Air-India — a story of corruption, mismanagement and greed

If one wants to get an inkling of the mess at Air India — the merged entity of the erstwhile Indian Airlines and Air-India — do not go to the annual reports. Clever accounting fiddles like sale and leaseback of six A310 aircraft, inflated rental incomes, deferred tax benefits, and capitalisation of maintenance expenditure, to name a few, make financial transparency a laughable matter.

2013-11-26_Air-India-TableBut the statements of the Union ministers of civil aviation in 2010 and 2011 show that the situation at Air India is critical. So do the revelations by Jitender Bhargava, former executive director, Air India, in his recently released book ‘The Descent of Air India’ and at his talk at the book-launch event organised by Moneylife Foundation. Both tell of how the airline today is awash in debt (see table) and needs an urgent injection of Rs 30,000 crore just to stay afloat.

While several acts of commission and omission can be attributed to the decline of Air India, two factors contributed the most.

First was the unwarranted purchase of 68 aircraft, without even a business plan. Even the comptroller and auditor general (CAG), in a damning report on Air India tabled in Parliament on September 8, 2011, criticised Air India’s decision to acquire 68 Boeing aircraft in 2005, stating that it imposed an “undue long-term financial burden on the carrier”. The CAG report points out how, on March 16, 2006, the aviation ministry made a noting for the merger of Air India and Indian Airlines. Within six days, a presentation was readied for the prime minister. Strangely, the presentation itself disappeared without a trace.

Jitender-bhargav1But prior to this merger, the recommended increase of just 10 aircraft – which was economically viable – swelled into an cripplingly unviable order for 68 for Air India (23 B777s, 27 B787s and 18 B737-800s) and 43 for Indian Airlines (19 A319s, 4 A320s and 20 A321s). This alone added at least Rs 40,000 crore to Air India’s debt burden.

Second was the willingness of the government to allow foreign – and Indian private – airlines, through bilateral agreements, more seats on flights to and from India. This left Air India at a massive disadvantage. As a result, the total number of seats to/from India swelled from 4.31 lakh per week in January 2004 to 16.49 lakh by March 2010. This year, the number is expected to cross the one million mark. The biggest beneficiary could be Etihad Airlines – through its pact with Jet Airways – a deal that is now being scrutinised by the Supreme Court.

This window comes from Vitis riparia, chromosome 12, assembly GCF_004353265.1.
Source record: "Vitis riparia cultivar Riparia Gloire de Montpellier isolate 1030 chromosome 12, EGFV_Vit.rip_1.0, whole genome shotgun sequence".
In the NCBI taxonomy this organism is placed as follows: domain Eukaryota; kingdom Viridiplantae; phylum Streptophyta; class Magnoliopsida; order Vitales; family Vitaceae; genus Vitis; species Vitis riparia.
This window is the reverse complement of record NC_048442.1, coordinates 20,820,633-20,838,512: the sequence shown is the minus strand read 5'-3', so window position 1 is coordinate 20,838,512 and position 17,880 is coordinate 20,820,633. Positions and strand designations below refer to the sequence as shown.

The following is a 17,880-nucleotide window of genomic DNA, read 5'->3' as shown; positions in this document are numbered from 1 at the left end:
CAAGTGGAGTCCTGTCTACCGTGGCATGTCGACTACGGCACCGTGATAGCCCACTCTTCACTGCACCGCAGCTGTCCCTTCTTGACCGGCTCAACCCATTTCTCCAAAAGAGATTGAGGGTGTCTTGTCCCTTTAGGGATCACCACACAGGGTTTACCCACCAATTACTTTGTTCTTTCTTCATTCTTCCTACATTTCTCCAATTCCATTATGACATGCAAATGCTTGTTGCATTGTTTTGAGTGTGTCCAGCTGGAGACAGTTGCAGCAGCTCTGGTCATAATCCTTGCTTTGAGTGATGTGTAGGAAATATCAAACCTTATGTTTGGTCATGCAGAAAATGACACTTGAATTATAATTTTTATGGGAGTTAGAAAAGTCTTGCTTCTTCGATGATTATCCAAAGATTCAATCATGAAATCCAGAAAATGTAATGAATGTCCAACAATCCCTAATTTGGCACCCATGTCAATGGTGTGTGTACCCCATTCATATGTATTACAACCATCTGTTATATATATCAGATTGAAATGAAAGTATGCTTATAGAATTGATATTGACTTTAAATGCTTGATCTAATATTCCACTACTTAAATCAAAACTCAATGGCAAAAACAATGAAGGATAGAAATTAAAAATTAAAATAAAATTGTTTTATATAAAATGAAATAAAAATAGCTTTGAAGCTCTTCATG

Both factors appear to be nothing short of a sellout of the company, and the nation. In his book, Bhargava states quite candidly, “Air India witnessed its worst phase of political interference during the Praful Patel-V Thulasidas tenure – Patel was the Union minister, civil aviation, and Thulasidas was chairman and managing director of Air India – during which acquisition or leasing of aircraft, purchase of merchandise, appointments, giving out free air tickets and upgrades, and on promotions, transfers, and postings of employees were taken without any thought for the airline’s future.”

The brazenness with which it was done is evident from the manner in which it was propelled. It was first mooted in October 2004, and V Subramanian, then additional secretary and financial advisor, ministry of civil aviation, and also director on the board of Air India, asked chairman Thulasidas for the business plan for justifying such a large capital expenditure. The chairman is quoted as having stated, “The minister wants it.” But Subramanian insisted that a business plan was a pre-requisite to such a clearance. Surprisingly, N Vaghul, an independent director on the board, stayed “silent”. Raghu Mohan, another director, “absented himself”. The decision to purchase the aircraft was deferred – but only for a while. However, Subramanian, who left the meeting to catch a flight discovered enroute that he had been shunted out from the ministry of civil aviation – hence, stripped of his directorship of Air India – to the ministry of rural development. It goes to show that when the government wants to act, it does so with remarkable alacrity. Was this an act of collusion between the ministries of civil aviation and rural development? Can a secretary of the government be transferred from one ministry to another without the consent of the Department of Personnel & Training (DoPT) which is headed by the Prime Minister of the country?

There are other equally worrisome questions. Why has the CVC kept silent? Why did the prime minister’s office give Praful Patel a clean chit in one case even while many of the allegations continue to be investigated by the CBI? Why has no action been taken on the basis of the CAG report? And how was an indictment of an employee by Air India’s Vigilance Department suddenly cancelled – thought the CBI subsequently revived the case in 2012?

The government has apparently been collusive. And eventually, the entire mess may have to be addressed by none less than the Supreme Court. That is what happens when responsible management of public funds is ignored by both the executive and the legislature, leaving policy redressal to the apex court.